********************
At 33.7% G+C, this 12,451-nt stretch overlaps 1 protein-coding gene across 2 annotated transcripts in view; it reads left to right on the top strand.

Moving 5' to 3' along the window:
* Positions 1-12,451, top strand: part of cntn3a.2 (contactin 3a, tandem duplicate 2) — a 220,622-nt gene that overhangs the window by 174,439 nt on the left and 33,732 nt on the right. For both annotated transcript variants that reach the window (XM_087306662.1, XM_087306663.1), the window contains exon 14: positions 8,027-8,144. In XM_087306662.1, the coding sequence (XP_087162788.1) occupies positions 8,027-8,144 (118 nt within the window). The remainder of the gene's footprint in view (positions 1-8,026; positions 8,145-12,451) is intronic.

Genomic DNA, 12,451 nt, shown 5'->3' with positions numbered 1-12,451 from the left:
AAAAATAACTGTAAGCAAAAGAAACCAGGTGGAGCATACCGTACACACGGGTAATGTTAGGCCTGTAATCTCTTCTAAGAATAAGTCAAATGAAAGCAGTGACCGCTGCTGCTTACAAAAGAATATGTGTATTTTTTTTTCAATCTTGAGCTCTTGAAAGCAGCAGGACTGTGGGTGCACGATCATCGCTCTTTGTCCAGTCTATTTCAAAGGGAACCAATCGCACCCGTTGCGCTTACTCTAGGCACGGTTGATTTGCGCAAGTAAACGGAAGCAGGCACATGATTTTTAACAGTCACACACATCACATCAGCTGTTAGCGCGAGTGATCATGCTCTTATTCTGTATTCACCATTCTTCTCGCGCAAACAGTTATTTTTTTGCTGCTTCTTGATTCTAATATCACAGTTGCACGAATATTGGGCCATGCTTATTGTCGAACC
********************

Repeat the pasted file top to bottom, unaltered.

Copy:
At 33.7% G+C, this 12,451-nt stretch overlaps 1 protein-coding gene across 2 annotated transcripts in view; it reads left to right on the top strand.

Moving 5' to 3' along the window:
* Positions 1-12,451, top strand: part of cntn3a.2 (contactin 3a, tandem duplicate 2) — a 220,622-nt gene that overhangs the window by 174,439 nt on the left and 33,732 nt on the right. For both annotated transcript variants that reach the window (XM_087306662.1, XM_087306663.1), the window contains exon 14: positions 8,027-8,144. In XM_087306662.1, the coding sequence (XP_087162788.1) occupies positions 8,027-8,144 (118 nt within the window). The remainder of the gene's footprint in view (positions 1-8,026; positions 8,145-12,451) is intronic.

Genomic DNA, 12,451 nt, shown 5'->3' with positions numbered 1-12,451 from the left:
AAAAATAACTGTAAGCAAAAGAAACCAGGTGGAGCATACCGTACACACGGGTAATGTTAGGCCTGTAATCTCTTCTAAGAATAAGTCAAATGAAAGCAGTGACCGCTGCTGCTTACAAAAGAATATGTGTATTTTTTTTTCAATCTTGAGCTCTTGAAAGCAGCAGGACTGTGGGTGCACGATCATCGCTCTTTGTCCAGTCTATTTCAAAGGGAACCAATCGCACCCGTTGCGCTTACTCTAGGCACGGTTGATTTGCGCAAGTAAACGGAAGCAGGCACATGATTTTTAACAGTCACACACATCACATCAGCTGTTAGCGCGAGTGATCATGCTCTTATTCTGTATTCACCATTCTTCTCGCGCAAACAGTTATTTTTTTGCTGCTTCTTGATTCTAATATCACAGTTGCACGAATATTGGGCCATGCTTATTGTCGAACC